About the examination
A mammogram is a procedure used specifically to x-ray the breasts. During a mammography, the patient’s breast is placed on a plate and compressed with another plate. Small bursts of x-rays are passed through the breast to a detector which captures the image. Some women find the examination uncomfortable due to the compression. However, for those that do, the discomfort passes quickly. Every effort will be made by the Mammographer to ensure you are as comfortable as possible during the examination. You have a right to refuse to continue at any point.
Please note, children will not be allowed in the x-ray room. Please leave them at home or bring somebody to watch them in the waiting room. Patients will be able to return to normal activities immediately after the procedure.
What conditions can be diagnosed by a digital mammogram?
The mammography procedure is used by doctors and specialists to diagnose breast cancer, and various other diseases of the breast, for example fibroid adenoma. An ultrasound examination may also be recommended to obtain further information. This is usually done at the discretion of the radiologist, and is often done when breasts are especially dense.
Why is a mammography required?
A mammography can detect tumours which are too small to be felt and have reduced the rate of terminal cases of breast cancer in patients aged between 40 and 70.
Patients who are considered at high risk of developing breast cancer (i.e. due to a family history of breast cancer) may also be advised by their doctor to undergo regular testing.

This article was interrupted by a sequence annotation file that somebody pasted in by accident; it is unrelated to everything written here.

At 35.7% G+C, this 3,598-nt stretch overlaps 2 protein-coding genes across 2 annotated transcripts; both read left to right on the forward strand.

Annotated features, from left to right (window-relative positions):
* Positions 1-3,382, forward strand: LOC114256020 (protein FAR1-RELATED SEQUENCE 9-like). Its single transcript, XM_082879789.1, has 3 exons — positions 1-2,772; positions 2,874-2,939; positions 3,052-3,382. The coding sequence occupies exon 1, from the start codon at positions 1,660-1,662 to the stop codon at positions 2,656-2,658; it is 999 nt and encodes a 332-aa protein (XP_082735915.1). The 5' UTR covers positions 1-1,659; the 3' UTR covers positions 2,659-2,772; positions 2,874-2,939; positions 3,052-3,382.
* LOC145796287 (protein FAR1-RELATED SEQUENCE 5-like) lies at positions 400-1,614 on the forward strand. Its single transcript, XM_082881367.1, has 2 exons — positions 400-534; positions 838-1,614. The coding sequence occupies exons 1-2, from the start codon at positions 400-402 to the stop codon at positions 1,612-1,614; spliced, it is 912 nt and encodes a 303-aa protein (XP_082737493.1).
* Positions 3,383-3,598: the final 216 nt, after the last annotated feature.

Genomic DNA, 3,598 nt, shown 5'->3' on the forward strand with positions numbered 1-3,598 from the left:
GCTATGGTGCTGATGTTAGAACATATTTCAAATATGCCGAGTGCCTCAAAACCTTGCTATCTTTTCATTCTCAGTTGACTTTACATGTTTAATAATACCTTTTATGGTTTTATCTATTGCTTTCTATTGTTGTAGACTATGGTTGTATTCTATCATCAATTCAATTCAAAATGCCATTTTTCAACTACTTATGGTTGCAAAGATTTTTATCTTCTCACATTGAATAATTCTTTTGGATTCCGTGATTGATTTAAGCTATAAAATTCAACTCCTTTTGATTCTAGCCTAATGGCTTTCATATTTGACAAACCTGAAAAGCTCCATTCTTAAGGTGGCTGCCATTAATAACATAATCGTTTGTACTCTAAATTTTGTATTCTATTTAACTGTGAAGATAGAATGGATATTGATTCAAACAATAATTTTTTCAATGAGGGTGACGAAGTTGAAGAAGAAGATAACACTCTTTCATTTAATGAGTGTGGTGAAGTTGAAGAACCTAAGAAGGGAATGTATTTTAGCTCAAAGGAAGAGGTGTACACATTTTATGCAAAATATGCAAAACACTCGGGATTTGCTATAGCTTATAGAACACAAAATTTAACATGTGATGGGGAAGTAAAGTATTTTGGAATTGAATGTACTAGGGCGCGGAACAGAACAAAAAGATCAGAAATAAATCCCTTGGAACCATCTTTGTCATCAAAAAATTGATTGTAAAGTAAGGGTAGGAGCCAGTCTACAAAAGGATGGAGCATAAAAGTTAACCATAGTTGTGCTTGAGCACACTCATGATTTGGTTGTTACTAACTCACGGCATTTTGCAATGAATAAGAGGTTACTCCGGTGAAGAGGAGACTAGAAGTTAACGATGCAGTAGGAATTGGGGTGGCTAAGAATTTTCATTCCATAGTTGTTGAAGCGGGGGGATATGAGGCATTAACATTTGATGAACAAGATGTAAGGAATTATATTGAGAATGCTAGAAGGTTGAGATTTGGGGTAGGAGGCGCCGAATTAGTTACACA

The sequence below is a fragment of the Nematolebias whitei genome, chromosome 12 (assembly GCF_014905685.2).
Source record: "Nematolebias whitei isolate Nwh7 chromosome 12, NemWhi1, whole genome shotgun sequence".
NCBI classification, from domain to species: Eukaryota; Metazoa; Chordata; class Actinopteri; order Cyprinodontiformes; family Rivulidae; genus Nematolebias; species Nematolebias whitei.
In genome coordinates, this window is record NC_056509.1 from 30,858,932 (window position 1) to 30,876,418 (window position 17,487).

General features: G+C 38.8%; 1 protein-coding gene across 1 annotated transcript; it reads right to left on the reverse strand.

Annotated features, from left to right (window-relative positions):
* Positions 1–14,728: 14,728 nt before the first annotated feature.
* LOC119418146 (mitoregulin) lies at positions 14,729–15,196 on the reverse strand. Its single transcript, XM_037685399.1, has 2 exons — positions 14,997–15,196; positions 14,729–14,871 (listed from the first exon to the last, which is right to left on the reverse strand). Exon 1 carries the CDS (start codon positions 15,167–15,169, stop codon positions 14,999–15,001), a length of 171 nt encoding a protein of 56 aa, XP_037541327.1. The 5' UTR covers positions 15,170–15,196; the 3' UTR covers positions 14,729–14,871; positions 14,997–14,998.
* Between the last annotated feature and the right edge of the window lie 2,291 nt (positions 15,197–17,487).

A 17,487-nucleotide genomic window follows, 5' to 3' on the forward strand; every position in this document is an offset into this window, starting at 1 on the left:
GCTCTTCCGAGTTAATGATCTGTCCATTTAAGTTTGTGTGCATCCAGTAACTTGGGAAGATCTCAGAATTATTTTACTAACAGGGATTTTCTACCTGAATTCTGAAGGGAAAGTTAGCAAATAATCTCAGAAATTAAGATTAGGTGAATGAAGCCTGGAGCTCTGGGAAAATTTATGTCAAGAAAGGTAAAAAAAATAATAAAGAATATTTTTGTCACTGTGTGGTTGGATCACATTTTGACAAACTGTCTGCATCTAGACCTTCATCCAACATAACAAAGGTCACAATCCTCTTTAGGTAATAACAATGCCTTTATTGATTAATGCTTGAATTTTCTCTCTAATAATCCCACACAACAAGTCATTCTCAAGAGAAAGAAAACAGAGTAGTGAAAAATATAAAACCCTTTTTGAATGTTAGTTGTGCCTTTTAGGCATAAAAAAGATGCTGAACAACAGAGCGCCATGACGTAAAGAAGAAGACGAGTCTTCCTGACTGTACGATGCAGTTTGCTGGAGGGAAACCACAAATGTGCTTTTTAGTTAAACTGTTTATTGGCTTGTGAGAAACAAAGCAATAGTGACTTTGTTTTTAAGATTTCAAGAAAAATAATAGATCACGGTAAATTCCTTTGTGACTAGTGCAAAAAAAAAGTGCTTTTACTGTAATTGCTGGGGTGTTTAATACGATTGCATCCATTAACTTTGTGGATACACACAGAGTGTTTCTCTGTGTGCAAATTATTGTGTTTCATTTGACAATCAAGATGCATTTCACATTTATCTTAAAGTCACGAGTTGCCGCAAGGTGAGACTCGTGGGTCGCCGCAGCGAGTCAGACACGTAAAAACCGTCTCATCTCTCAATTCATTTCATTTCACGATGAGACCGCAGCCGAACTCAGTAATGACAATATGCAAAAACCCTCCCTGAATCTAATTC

Are there any risks?
There is a small amount of radiation used; however the benefits outweigh the risks from the radiation.
There is also a small chance that if you have breast implants these could rupture, however this is very rare, as long as the Mammographer is aware.
Patients are asked to:
Book an appointment for when their breasts are least tender.
- Let us know if you have had a previous mastectomy, or breast implants.
- Avoid using perfumes, deodorants and antiperspirants or any cream and powders (these may show up on the x-ray images making them more difficult to read).
- Let the centre know beforehand if you have any physical or mental difficulties, require extra time and/or a carer to be present.
- Bring any previous mammograms.
What will happen when you arrive for your mammogram?
Your details will be checked, and your examination carried out by a Mammographer, a radiographer who has specialised in breast work. You will be asked to undress from the waist up. It is recommended that you wear a loose, comfortable, two part outfit. The whole appointment takes less than half an hour and the actual mammogram will take around 5 – 10 minutes.
The radiologist’s report which contains your results will be sent to your doctor within a few days.
Some patients will require further assessment; usually about one in 25 women will be called back for further assessment